In today’s whiteboard session, Jennifer Bridges, PMP, explores strategies for setting up a project team and team-building strategies throughout the project management lifecycle.
Here’s a shot of the whiteboard for your reference!
In Review: How to Build a Project Team
Building teams is not a one-time event, as Jennifer said. As project managers you’re constantly team-building throughout the lifecycle of your project. And even with all the other work that you’re responsible for managing, team building is crucial for the ongoing success of your projects.
Jennifer offered these four tips:
- Know the difference between resources that are “hands on” and “hands off” (some people don’t need your hand-holding, while others really, really do!)
- Ease up and be less intense, not everything is life or death
- Invoke urgency when necessary, though, because some things are critical
- Make communicating and collaborating fun, simple and easy
Team building is one step in building a collaborative environment where your resources feel part of the process and feel free to share ideas, push back when necessary and help you to make the project successful.
Pro-Tip: Remember, people want to be acknowledged. They need to feel that they’re seen, valued and cared for, and you have to validate their work and know that they want to contribute to the project. So, find out what they need and help them thrive within the structure of your plan.
It’s important, too, that you realize that not all teams are the same and different teams require different approaches. For example, check out our Guide to Motivating Technical Teams to learn team-building strategies as applied to a particular type of team.
Thanks for watching!
Well today we’re talking about how to build a team and team build along the way. Because it’s not actually a onetime event, it’s something we need to continually do throughout the project. So you may ask yourself, why would I need to take the time to build the team after all we have all this work to be done?
Well there are benefits to building a team, building a healthy team. With a healthy team, you will get more collaboration among the team members that actually talking and sharing given ideas, pushing back and the team feeds off of that.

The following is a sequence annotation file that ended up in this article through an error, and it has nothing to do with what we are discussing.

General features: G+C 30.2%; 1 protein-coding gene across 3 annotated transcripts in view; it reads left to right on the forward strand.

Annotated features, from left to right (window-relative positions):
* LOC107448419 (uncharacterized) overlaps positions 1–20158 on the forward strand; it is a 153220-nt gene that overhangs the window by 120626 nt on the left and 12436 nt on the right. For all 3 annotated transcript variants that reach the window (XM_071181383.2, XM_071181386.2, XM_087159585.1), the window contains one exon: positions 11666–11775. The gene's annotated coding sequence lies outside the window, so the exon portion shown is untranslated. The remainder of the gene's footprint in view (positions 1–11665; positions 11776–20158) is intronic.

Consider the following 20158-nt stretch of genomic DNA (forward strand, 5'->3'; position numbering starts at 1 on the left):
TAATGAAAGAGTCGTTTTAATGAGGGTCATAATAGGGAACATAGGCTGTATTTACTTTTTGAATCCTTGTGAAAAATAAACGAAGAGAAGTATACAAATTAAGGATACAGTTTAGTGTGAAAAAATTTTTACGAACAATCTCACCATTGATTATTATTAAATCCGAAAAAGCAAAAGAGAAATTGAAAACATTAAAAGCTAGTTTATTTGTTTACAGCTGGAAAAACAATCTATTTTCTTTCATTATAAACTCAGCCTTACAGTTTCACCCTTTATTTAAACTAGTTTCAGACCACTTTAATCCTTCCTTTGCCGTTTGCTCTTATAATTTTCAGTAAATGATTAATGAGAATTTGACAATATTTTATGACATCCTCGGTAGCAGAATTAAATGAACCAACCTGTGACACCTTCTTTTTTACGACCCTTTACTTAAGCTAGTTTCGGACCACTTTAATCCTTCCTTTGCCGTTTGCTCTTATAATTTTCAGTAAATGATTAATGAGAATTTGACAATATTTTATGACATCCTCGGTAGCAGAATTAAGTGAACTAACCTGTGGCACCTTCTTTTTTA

With more collaboration, we get better communication and with better communication we get higher project success. The research commonly shows that the lack of communication is one of the leading reasons for failed projects. So we want to avoid that. So we want to build a healthy team. So how do we do that?
Well one of the main things we need to know as a project manager is hands on hands off and when to be hands on, when to be hands off. Hands on when you may have a new member on the team maybe an inexperienced member on the team, someone who needs a little more guidance, so you let that individual know, “Hey I’m here. If you need anything, I’m here.” And you give them a little more direction on here’s how we do things on this project or here’s how I need you to do things for me. And you may show them the steps like step one, two, three, four.
Hands off is for more experienced people, more senior people on your team, experts on your team, let them know, “Hey I know you’ve got this and if you need anything you just let me know.” That will take you a long way to know the difference between these two.
Number two just ease up a little bit and may be less intense. There’s some project managers that everything is life and death and on a project not everything is life and death. If you relax a bit, ease up and be less intense, people can relax, have fun, and do more of these things. But there are times when we need to invoke an urgency. There are times where there are things that are critical that we need to really jump to get things done.
We also need to make communicating, collaborating, simple, fun and easy. So some of the ways we’re talking about being easy is like easy to follow a stream of actions. So different members of the team are working on different parts of the project and they interrelate with each other. So with the project management software tool we can better do that because we can set up little collaboration or discussion groups where people can log in and they can access it and contribute that way. Also easy to understand where you are in the project and next actions to take. Everyone on the project needs to keep up to date on that. So they are abreast of what’s happening.
So for a reminder for your team members that you’re trying to build a healthy team with, remember that people are people. And people want to be, they want to be acknowledged. They want to be seen. They want to be valued and cared for. They want to be validated and confirmed. If you treat people like people want to be treated that goes a long way for people to being able to want to contribute to the team.
And also, remember people really do want to contribute. If they’re on your project, they have skills, they have expertise. If you make it exciting, simple, fun, and easy then they want to get involved in and so find out how and where they contribute best, and help them thrive.
So if you need a project management software tool to help you build your team all along the way, then sign up for our software now at ProjectManager.com.